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Lack of Evidence for Seed Transmission of ‘Candidatus Liberibacter africanus’ Associated with Greening (Huanglongbing) in Citrus in South Africa

August 2011 , Volume 95 , Number  8
Pages  1,026.1 - 1,026.1

S. P. van Vuuren and G. Cook, Citrus Research International, Nelspruit, South Africa; and G. Pietersen, Agricultural Research Council - Plant Protection Research Institute, c/o Department of Microbiology and Plant Pathology, University of Pretoria, South Africa

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Accepted for publication 10 May 2011.

Candidatus Liberibacter africanus’ is associated with citrus greening (huanglongbing [HLB]) in South Africa. Various unpublished reports have suggested that the related bacterium ‘Ca. L. asiaticus’ associated with HLB in citrus might be seed transmissible based on real-time PCR results. Seed transmission poses a risk of long distance disease spread, especially with the dissemination of rootstock seed. Therefore, it was essential to determine whether ‘Ca. L. africanus’ is seed transmitted in citrus. Fruit from 26 ‘Ca. L. africanus’-infected branches of six citrus cultivars showing greening symptoms were collected and the seed was harvested. Cultivars included were Minneola tangelo (Citrus reticulata × C. paradisi); sweet oranges (C. sinensis) Premier midseason, Clanor midseason, and Olinda Valencia; Eureka lemon (C. limon) and Troyer citrange (Poncirus trifoliata × C. sinensis) rootstock variety. Branches bearing each fruit were collected and confirmed to contain ‘Ca. L. africanus’ by real-time PCR testing using Taqman probe HLBp and HLBaf and HLBr primers as described by Li et al. (3). The seed of each sample was sorted into five categories ranging from healthy looking to totally aborted based on their appearance before planting. Germination was done in seed trays under vector-free conditions at 24 to 28°C. Thereafter the seedlings were planted in small, plastic bags and monitored for greening-like symptoms or other abnormalities for up to 2 years. A slow-release, balanced fertilizer was applied and supplemented with micro-nutrient sprays for plant maintenance. Plants showing abnormal symptoms were potted into larger pots and closely monitored. These samples and a number of other seedlings showing growth abnormalities were tested for ‘Ca. L. africanus' by real-time PCR as described above. In total, 1,570 seedlings were obtained. Some abnormal symptoms such as small chlorotic leaves, interveinal chlorosis, yellow veins, and stunting were seen in some seedlings. Most symptoms resembled deficiencies, and no blotchy mottle typical of ‘Ca. L. africanus’ infection was noted on any of the seedlings. Abnormal seedlings arose from normal and abortive seed. One hundred and eighteen of these seedlings (8 Minneola tangelo; 24 Premier midseason, 42 Clanor midseason, 33 Olinda Valencia, and 11 Troyer citrange seedlings) were individually tested using real-time PCR for ‘Ca. L. africanus’ detection. These seedlings had germinated from essentially healthy-looking seed (category 1) to seeds with severe abnormalities (category 5) and 33, 24, 23, 30, and 8 seedlings, respectively, were tested from each of the five seed categories. No samples tested positive with real-time PCR based on a positive/negative threshold Cq value of 35. Buds of some seedlings that yielded the lowest Cq values above 35 were grafted onto healthy ‘Madam vinous’ sweet orange (C. sinensis) seedlings and monitored for symptom development for 3 months. No symptoms developed and all these indicators also tested negative for ‘Ca. L. africanus’, indicating the absence of a transmissible agent. Just as other researchers (1,2) have recently indicated a lack of evidence for seed transmission of ‘Ca. L. asiaticus’, no seed transmission of ‘Ca. L. africanus’ could be demonstrated in this experiment either.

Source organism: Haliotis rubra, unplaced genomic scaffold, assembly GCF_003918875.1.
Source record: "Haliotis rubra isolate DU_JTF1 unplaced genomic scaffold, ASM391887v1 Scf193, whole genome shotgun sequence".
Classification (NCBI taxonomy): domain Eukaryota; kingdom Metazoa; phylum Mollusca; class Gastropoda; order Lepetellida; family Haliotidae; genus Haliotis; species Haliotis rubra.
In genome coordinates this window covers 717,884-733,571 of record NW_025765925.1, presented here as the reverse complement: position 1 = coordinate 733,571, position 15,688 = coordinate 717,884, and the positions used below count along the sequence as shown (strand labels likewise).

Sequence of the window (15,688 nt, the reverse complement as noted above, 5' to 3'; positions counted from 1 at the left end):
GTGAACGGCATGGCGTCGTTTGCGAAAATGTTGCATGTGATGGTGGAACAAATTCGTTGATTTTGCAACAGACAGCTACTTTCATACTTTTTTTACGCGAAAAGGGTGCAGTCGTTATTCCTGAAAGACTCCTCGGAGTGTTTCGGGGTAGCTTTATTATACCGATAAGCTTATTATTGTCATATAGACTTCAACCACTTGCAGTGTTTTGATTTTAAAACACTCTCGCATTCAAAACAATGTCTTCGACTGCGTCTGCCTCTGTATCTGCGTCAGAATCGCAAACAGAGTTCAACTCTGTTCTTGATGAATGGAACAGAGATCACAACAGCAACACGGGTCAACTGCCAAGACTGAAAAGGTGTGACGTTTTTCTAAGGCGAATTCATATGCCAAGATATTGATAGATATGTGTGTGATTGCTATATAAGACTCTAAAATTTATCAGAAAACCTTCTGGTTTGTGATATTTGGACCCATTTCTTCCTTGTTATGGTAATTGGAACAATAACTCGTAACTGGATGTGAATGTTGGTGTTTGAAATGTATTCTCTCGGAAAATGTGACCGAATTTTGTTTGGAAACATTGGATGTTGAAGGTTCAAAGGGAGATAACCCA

References: (1) U. Albrecht and K. D. Bowman. HortScience 44:1967, 2009. (2) J. S. Hartung et al. Plant Dis. 94:1200, 2010. (3) W. Li et al. J. Microbiol. Methods 66:104, 2006.

© 2011 The American Phytopathological Society